•  HOME 
  •  BOOKS 
  •  WWP 
  •  DONATE 
  • Loading

Follow workers.org on
Twitter Facebook iGoogle


Stand up against racism

Published Oct 21, 2009 3:43 PM

The racism of Keith Bardwell, Louisiana justice of the peace in Tangipahoa Parish, sent shock waves and cries of condemnation throughout the United States and around the world. On Oct. 6 Bardwell refused to issue a marriage license to Beth Humphrey and Terence McKay because she is white and he is Black.  It’s Bardwell’s policy not to marry interracial couples because he alleges the children born of such unions will “suffer.” Bardwell is no doubt outraged that President Barack Obama had an African father and a white mother.

This elected judicial official still abides by Civil War-era “miscegenation” laws like the ones implemented in Nazi Germany and apartheid South Africa.  Apparently, he disagrees with the historic U.S. Supreme Court decision in Loving v. Virginia that struck down that state’s laws banning interracial unions.  The court found unconstitutional all race-based restrictions against marriage throughout the country.

The high court’s 1967 landmark ruling did not occur in a vacuum. It happened at the height of the civil rights and Black Liberation struggles that involved millions throughout the U.S.  Other struggles for national liberation, both internationally and inside the U.S., were also taking place, with Indigenous and Latino/a peoples demanding an end to centuries of racism, oppression and inequality.

Humphrey and McKay plan to file a complaint with the U.S. Justice Department concerning Bardwell.  The American Civil Liberties Union of Louisiana sent a letter to the Judicial Administrator of the Louisiana Supreme Court, which oversees state justices of the peace, asking for an investigation of Bardwell, and requesting the imposition of the severest sanctions against him. The national headquarters of the NAACP, the New York-based Center for Constitutional Rights, and several Louisiana politicians have also called for Bardwell’s immediate resignation.  While we join in the demand for Bardwell’s sanctioning and removal from office, these legal efforts are not enough. Bigots like Bardwell brazenly espouse their racist attitudes and misdeeds because institutionalized racism is still a fact of life in the United States, along with women’s oppression and lesbian, gay, bi and trans oppression.  There is still no federal law recognizing same-sex marriages.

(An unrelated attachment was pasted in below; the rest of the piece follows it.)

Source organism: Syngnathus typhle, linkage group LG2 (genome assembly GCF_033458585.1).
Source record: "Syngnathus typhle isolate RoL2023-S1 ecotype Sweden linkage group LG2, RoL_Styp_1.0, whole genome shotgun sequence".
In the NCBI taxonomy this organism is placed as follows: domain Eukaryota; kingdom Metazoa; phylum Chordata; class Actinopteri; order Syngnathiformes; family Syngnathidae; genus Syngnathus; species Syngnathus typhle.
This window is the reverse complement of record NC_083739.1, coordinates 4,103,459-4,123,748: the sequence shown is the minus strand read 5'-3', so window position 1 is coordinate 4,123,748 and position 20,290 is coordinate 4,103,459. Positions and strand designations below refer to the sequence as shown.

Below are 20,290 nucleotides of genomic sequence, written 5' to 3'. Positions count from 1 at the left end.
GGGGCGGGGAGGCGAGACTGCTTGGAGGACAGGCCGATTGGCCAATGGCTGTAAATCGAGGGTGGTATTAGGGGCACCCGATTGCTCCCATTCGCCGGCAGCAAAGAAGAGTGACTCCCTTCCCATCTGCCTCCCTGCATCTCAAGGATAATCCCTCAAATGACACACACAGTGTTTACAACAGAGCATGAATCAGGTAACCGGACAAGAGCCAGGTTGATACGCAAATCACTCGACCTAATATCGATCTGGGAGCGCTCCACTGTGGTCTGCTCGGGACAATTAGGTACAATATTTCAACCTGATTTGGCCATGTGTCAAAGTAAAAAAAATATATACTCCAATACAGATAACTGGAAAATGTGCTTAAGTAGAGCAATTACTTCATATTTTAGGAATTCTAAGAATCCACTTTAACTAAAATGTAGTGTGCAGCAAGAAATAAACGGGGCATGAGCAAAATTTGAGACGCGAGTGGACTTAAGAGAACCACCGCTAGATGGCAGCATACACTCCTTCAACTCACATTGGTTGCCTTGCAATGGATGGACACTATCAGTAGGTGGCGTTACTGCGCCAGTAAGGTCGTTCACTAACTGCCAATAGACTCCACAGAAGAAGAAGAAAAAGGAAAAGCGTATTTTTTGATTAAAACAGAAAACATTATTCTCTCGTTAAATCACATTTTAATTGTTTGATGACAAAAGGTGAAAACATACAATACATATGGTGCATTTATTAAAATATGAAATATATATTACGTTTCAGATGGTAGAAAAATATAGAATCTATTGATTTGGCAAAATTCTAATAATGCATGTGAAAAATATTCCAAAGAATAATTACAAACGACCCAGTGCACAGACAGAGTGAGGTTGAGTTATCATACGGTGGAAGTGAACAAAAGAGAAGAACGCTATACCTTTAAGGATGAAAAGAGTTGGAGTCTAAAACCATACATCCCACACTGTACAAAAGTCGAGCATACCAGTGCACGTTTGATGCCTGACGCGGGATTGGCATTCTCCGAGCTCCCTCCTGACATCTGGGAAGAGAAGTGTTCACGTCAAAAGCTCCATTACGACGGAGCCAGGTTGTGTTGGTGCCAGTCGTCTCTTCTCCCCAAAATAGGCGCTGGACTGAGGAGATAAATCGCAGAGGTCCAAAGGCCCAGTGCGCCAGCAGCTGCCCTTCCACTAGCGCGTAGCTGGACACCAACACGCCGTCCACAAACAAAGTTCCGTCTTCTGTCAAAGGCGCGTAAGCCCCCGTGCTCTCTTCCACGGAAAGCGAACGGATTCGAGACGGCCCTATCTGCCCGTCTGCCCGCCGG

In fact, on the 40th anniversary of the Loving v. Virginia ruling in 2007, Mildred Loving, who is African-American, issued a public statement that reads in part: “I believe all Americans, no matter their race, no matter their sex, no matter their sexual orientation, should have that same freedom to marry.” Loving passed away in 2008. (Read Loving’s entire statement on www.workers.org)

Bardwell should be forced to apologize publicly and pay restitution to all those he has insulted and harmed over the years by imposing his racist superiority.  He should also be jailed for federal violations of individuals’ civil liberties and civil rights.

White supremacist ideology is an integral tool the ruling class uses to divide workers so they cannot effectively fight back against the capitalist class and the many miseries it visits upon the working class and the oppressed.

Lowered wages and high unemployment, record foreclosures, evictions and homelessness, health care out of reach for tens of millions—these realities demand a unified response from all workers of all nationalities.

The outrage sparked by Bardwell’s actions shows how crucial is the pursuit of the struggle against racism every day.  As the movement grows for jobs and economic justice and against the capitalist profit system, fighting racism in all forms must be at the top of the agenda.